Pet rabbit’s primary mode of communication with each other is nonverbal body language, making body language much more important than vocalization. The position of their ears, the movement of their feet, and whether or not they touch noses with each other all serve to communicate something important.

For example, rabbits that are trying to assess a threat will often have their ears straight up. If they are scared, they will thump their feet to tell other rabbits there is a threat nearby. A less dominant bunny may lay down in front of an alpha, but if an alpha lays down in front of a less dominant bunny it is requesting to be groomed.

If you are concerned whether or not your rabbits will get along, there are several non-verbal communication signs to look for. For instance, rabbits that like each other will often sit or lay down together.

They may also groom each other, roll on their back, or push their ears and nose forward to show they like each other and are enjoying spending time together.

Vocalization

Even though rabbits are often portrayed as quiet and soundless creatures, they still use vocalization to communicate with other rabbits and their caregivers. Most vocalizations are reserved for when your rabbit is scared, threatened, overwhelmed, or stressed out.

Rabbits may whimper to their humans as a way of showing they are uncomfortable or don’t want to be held. If you hear your pet rabbit whimpering, it may be a good idea to make sure it isn’t injured, especially if you have more than one rabbit.

Rabbits can often chase each other with the intention of biting each other so it is important to make sure both rabbits are getting along.

Bunnies can also vocalize for other reasons too. Honking or grunting is a sign of sexual maturity. If your rabbit is honking and following you or another rabbit around, it may be time to spay or neuter it unless you want baby bunnies.

Following the Leader

Your rabbit can be following you for several different reasons. However, there are two main reasons why your pet rabbit may follow you: sexual maturity, or they want affection.

In the case of sexual maturity, your rabbit will most likely be circling between your legs and grunting. When this happens it is a sign that your pet is ready for some adult interaction. If you have more than one rabbit, you’ll need to separate them as soon as this starts happening until you can get them spayed or neutered.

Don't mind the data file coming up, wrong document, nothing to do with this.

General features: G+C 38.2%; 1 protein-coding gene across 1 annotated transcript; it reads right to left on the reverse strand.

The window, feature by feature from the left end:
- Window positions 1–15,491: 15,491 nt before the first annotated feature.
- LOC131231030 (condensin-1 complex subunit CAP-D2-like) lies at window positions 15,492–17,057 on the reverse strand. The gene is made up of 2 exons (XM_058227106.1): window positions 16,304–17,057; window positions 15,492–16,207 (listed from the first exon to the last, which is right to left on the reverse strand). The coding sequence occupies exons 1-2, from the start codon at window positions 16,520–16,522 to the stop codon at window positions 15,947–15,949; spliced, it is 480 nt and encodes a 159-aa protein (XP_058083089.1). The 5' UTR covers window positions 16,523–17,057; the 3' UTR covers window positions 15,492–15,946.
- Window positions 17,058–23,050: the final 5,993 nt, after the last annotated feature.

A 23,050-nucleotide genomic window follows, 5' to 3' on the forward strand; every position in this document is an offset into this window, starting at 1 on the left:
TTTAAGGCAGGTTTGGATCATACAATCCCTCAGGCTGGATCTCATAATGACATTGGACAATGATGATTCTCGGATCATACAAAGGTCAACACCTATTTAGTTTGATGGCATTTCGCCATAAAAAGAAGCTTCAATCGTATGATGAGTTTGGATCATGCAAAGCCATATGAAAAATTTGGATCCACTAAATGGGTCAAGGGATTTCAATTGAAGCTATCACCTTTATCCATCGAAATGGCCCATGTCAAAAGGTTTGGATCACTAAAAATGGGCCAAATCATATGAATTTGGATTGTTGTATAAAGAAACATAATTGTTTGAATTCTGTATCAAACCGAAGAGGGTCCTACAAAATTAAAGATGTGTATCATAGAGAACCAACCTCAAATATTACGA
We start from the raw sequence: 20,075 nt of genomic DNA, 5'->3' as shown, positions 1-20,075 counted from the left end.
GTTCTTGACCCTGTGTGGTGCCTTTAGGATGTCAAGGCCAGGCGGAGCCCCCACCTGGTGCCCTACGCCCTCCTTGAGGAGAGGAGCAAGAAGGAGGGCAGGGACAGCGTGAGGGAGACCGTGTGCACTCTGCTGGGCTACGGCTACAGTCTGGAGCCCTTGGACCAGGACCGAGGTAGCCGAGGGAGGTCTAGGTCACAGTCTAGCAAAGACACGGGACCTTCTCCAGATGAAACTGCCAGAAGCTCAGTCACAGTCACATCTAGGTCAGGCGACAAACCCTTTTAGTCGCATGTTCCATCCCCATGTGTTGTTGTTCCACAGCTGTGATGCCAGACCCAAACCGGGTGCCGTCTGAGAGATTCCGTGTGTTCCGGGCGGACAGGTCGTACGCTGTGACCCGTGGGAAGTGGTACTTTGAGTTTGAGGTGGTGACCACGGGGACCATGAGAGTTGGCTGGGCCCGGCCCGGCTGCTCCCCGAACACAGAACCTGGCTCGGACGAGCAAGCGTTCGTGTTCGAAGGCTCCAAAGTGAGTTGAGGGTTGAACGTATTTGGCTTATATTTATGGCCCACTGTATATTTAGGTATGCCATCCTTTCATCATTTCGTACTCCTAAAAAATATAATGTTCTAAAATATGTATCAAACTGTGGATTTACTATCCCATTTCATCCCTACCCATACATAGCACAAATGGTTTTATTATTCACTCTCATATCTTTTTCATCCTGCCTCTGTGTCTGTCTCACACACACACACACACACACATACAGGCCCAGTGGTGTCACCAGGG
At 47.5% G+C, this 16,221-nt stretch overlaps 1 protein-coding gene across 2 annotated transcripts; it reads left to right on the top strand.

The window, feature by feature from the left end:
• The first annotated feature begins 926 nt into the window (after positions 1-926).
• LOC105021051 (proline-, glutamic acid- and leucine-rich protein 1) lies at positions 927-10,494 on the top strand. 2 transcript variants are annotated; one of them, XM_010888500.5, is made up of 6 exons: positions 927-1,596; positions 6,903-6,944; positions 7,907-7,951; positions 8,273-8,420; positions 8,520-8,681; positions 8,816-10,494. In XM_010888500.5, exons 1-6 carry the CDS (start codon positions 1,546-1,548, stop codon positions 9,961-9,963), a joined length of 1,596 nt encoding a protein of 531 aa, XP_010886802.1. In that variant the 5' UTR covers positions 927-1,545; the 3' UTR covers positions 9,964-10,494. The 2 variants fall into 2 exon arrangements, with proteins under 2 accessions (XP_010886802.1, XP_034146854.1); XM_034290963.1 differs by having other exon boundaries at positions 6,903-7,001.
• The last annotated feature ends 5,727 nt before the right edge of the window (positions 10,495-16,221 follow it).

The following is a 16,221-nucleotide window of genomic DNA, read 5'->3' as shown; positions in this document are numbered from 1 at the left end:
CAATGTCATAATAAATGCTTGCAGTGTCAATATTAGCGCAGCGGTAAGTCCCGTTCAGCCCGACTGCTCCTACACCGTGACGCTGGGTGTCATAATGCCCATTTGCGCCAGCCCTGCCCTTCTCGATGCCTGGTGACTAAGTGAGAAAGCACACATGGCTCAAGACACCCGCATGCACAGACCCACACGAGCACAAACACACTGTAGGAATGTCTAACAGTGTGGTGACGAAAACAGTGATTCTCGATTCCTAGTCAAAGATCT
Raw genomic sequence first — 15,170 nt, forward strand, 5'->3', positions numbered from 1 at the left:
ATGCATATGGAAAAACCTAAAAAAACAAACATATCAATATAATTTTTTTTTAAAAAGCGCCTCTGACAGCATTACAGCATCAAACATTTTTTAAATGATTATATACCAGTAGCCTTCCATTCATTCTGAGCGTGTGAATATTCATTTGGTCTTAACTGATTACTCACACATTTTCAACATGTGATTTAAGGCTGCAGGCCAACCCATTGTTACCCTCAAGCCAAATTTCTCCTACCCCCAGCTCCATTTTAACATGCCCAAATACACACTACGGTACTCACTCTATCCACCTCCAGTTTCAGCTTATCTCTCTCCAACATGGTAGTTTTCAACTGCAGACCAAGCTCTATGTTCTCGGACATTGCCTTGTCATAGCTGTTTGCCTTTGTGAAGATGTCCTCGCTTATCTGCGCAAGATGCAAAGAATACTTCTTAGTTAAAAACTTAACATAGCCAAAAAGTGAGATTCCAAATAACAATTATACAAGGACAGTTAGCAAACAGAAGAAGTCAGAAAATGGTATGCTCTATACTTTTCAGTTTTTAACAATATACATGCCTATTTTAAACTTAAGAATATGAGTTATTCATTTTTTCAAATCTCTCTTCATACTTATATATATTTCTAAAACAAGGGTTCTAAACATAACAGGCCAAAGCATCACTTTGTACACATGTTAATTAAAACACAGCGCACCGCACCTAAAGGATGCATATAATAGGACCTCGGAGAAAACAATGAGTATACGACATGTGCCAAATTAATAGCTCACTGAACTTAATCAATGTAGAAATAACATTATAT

The second reason your rabbit may be following you around is because it wants your attention. Rabbits are extremely affectionate pets that bond very easily with their owners.

One way to tell if your pet rabbit wants your attention is if it nudges you with their nose or gives you a playful nip. If this is the case, it most likely wants you to stop what you are doing and pet it or play with it.

Final Thoughts

Even though rabbits are portrayed as silent creatures, they are actually communicating in a number of complex ways. Verbal communication is usually reserved for when your pet is urgently trying to communicate with you because something is most likely wrong.

Nonverbal communication and body language are a rabbit’s primary way of communication. This goes for communication with their owners as well as communication with other rabbits.

Even slight changes in their body can send a completely different message to their communicative partner. It is important to interact with your rabbit often so you are familiar with their personality and nonverbal cues.

Rabbits will often follow you or another bunny around for two main reasons. First, they have most likely reached sexual maturity and are looking for a mate, and second they are looking for attention and affection.